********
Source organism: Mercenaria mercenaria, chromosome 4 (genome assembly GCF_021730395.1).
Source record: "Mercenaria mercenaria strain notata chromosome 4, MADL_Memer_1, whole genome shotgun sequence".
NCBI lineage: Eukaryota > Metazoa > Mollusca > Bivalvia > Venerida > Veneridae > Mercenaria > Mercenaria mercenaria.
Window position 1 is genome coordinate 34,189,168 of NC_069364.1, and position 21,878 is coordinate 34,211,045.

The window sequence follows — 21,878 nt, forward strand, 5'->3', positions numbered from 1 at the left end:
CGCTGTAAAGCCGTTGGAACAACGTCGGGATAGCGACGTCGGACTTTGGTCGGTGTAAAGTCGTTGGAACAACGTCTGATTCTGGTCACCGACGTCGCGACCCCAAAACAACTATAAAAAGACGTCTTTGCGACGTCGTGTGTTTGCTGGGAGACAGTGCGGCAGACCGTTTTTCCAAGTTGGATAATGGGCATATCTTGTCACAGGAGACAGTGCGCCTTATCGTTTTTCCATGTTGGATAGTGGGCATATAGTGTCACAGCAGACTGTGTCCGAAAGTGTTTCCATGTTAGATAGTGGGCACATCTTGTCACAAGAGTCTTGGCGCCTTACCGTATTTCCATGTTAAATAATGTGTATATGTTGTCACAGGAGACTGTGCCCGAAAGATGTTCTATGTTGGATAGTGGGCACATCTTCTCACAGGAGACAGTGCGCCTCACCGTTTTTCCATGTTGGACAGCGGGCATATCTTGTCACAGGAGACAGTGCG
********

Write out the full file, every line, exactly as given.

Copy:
Source organism: Mercenaria mercenaria, chromosome 4 (genome assembly GCF_021730395.1).
Source record: "Mercenaria mercenaria strain notata chromosome 4, MADL_Memer_1, whole genome shotgun sequence".
NCBI lineage: Eukaryota > Metazoa > Mollusca > Bivalvia > Venerida > Veneridae > Mercenaria > Mercenaria mercenaria.
Window position 1 is genome coordinate 34,189,168 of NC_069364.1, and position 21,878 is coordinate 34,211,045.

The window sequence follows — 21,878 nt, forward strand, 5'->3', positions numbered from 1 at the left end:
CGCTGTAAAGCCGTTGGAACAACGTCGGGATAGCGACGTCGGACTTTGGTCGGTGTAAAGTCGTTGGAACAACGTCTGATTCTGGTCACCGACGTCGCGACCCCAAAACAACTATAAAAAGACGTCTTTGCGACGTCGTGTGTTTGCTGGGAGACAGTGCGGCAGACCGTTTTTCCAAGTTGGATAATGGGCATATCTTGTCACAGGAGACAGTGCGCCTTATCGTTTTTCCATGTTGGATAGTGGGCATATAGTGTCACAGCAGACTGTGTCCGAAAGTGTTTCCATGTTAGATAGTGGGCACATCTTGTCACAAGAGTCTTGGCGCCTTACCGTATTTCCATGTTAAATAATGTGTATATGTTGTCACAGGAGACTGTGCCCGAAAGATGTTCTATGTTGGATAGTGGGCACATCTTCTCACAGGAGACAGTGCGCCTCACCGTTTTTCCATGTTGGACAGCGGGCATATCTTGTCACAGGAGACAGTGCG